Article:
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Fight Back!

Fighting Stonewalling Stores

By Jim Bray

Have you ever been jerked around by a big company?

You aren’t alone. I’m just coming off a prolonged ordeal with a major electronics chain that was enough to make me tear out my hair. My experience, however, shows that you should never give up and you shouldn’t be afraid to “go upstairs” for satisfaction.

It began last December, when my family decided to buy my father a digital satellite dish system for Christmas. He lives in Canada and can only watch government-approved Canadian satellite systems, apparently because his government wants to protect Canadian broadcasters from competition and the Canadian people from exposure to any more American influence than is absolutely necessary.

One of the drawbacks to satellite systems is that unless you buy a second receiver, all your TV’s have to watch the same program. This is unacceptable in my house, because it would force my kids to watch the quality programming my wife and I prefer instead of the garbage they normally soak up.

My dad, however, lives alone, so this isn’t an issue. He has two TV’s, however (one upstairs and one downstairs) and, since he’s elderly, we wanted to make life with the dish as easy on him as possible by allowing him to change channels without having to run up and down the stairs all the time to access the satellite receiver.

The Web site of the electronics chain in question, which claims to have answers, offered the perfect solution: a second remote control that uses radio frequencies (RF, as opposed to the IR - infrared light – used by most remotes) to transmit through walls and floors! Dad could keep the RF remote upstairs and use it to control the satellite receiver installed downstairs.

A simple and elegant solution.

After contacting several Canadian branches of the chain, and discovering that the average clerk couldn’t spell “satellite” let alone understand it, I happened upon a store manager who knew what I wanted. He also offered the unexpected bonus of insisting that the second (RF) remote would work with the lowest end model of receiver, which happened to be on sale. This would shave about a hundred dollars from the price, because I had budgeted for the higher model receiver I knew accepted the RF signals.

He sounded relatively competent, so I took his advice. We bought the system and arranged for the second remote control (which, typically, was back ordered) to be delivered directly to the store outlet nearest my Dad’s home when he returned there from his holiday visit with us.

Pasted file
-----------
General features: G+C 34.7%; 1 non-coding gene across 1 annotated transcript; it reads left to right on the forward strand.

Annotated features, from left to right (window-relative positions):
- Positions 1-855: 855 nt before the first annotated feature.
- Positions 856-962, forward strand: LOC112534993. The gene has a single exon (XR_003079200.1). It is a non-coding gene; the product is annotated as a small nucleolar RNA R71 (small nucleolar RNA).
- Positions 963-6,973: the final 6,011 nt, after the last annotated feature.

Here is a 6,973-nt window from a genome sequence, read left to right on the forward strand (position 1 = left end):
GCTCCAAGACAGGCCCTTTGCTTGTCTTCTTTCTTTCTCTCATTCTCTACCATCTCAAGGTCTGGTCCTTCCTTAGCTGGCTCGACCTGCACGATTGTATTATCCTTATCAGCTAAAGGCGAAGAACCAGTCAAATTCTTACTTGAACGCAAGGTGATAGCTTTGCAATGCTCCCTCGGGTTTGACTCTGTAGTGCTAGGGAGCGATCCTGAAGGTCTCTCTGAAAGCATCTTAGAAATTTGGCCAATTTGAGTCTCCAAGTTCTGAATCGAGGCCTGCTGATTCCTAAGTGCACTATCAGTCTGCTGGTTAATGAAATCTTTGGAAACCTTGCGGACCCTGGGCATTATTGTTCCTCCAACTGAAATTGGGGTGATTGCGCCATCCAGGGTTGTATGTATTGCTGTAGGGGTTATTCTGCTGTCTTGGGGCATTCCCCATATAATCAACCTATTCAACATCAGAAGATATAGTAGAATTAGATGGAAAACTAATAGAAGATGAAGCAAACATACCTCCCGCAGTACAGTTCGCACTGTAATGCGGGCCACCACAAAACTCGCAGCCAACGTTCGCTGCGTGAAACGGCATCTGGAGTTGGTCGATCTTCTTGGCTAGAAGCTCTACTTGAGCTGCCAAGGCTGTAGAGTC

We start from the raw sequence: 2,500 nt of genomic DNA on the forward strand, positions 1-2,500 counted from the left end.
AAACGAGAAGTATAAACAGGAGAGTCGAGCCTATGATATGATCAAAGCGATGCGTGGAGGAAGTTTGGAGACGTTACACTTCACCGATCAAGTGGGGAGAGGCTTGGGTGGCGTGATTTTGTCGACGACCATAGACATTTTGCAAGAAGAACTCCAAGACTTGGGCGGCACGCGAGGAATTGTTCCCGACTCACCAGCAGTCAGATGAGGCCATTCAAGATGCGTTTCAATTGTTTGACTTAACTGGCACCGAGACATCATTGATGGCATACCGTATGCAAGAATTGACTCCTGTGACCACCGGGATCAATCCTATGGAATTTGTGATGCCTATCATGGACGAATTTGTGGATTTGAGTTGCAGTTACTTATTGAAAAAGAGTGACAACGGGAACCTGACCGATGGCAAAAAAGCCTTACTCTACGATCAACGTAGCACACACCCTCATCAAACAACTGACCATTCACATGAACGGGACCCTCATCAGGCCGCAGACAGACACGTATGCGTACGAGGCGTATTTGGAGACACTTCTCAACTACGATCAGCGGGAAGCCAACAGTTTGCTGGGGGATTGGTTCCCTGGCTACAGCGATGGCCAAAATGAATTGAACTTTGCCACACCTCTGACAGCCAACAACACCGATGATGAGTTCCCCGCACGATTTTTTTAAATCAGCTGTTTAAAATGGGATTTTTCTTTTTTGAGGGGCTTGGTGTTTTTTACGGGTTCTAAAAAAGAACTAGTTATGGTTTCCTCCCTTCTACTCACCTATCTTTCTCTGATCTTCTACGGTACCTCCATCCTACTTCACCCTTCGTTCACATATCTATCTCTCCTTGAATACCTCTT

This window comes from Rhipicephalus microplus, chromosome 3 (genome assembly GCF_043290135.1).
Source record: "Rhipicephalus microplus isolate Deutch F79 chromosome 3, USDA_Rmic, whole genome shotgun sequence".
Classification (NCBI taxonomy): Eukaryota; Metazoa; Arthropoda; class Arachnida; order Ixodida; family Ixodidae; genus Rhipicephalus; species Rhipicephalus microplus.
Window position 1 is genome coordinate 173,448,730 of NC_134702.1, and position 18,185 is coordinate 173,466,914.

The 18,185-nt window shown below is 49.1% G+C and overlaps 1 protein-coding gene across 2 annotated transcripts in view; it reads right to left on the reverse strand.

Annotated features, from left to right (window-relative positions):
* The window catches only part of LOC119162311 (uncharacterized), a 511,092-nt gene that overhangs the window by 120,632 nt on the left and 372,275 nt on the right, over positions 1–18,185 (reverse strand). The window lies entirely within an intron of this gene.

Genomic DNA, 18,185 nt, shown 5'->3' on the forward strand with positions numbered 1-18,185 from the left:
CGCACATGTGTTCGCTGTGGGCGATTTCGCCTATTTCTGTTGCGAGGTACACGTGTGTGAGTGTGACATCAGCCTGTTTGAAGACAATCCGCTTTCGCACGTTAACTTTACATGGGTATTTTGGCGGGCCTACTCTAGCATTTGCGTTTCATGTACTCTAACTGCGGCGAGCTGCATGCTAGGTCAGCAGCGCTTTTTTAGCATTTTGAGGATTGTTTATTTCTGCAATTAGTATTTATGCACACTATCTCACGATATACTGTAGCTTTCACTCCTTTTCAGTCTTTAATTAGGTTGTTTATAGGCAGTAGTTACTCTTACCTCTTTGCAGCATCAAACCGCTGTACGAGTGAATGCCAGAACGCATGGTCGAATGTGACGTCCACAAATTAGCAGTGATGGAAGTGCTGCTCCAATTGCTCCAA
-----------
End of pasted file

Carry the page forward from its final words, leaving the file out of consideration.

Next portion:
Except that it never arrived, even after multiple repeated “attempted rattlings of the store manager in question’s cage.” Oh, he swore it had been sent (and it had certainly shown up promptly on my credit card statement!), and he swore he’d send it again, but it always seemed to disappear into the ozone hole. My dad even inquired more than once at the supposed destination store, and was greeted with a resounding “Huh?” each time.

Meanwhile, I discovered that the low end receiver into which I’d been talked wouldn’t work anyway; only the model I had planned to buy in the first place, the step up unit, would accept the radio frequency remote’s signals. Well, you can imagine the conversation I had with the manager who’d sold me the bill of goods! Such words cannot be repeated here.

Eventually, he promised to send my Dad the step up receiver and eat the price difference between it and the phantom remote for the months of hassle through which we’d just gone.

That was over a month ago.

That’s when I kicked the problem upstairs, to the optimistically-named “Customer Service” department at the Canadian head office. They were very pleasant and promised to help.

A week later I phoned again, and a week after that. It was time to kick it upstairs again – to the department head. If that hadn’t worked, I would have gone to the president.

It took another two weeks, but it worked.

In the end, what should have been a straightforward transaction took three months to resolve, and if I hadn’t kept pushing it would probably continue to this day.

I don’t know if this is representative of the company’s U.S. parent, which is supposedly unconnected, and I’ll never know.

They won’t get the chance.

Jim Bray's technology columns are distributed by the TechnoFILE and Mochila Syndicates. Copyright Jim Bray.


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January 31, 2006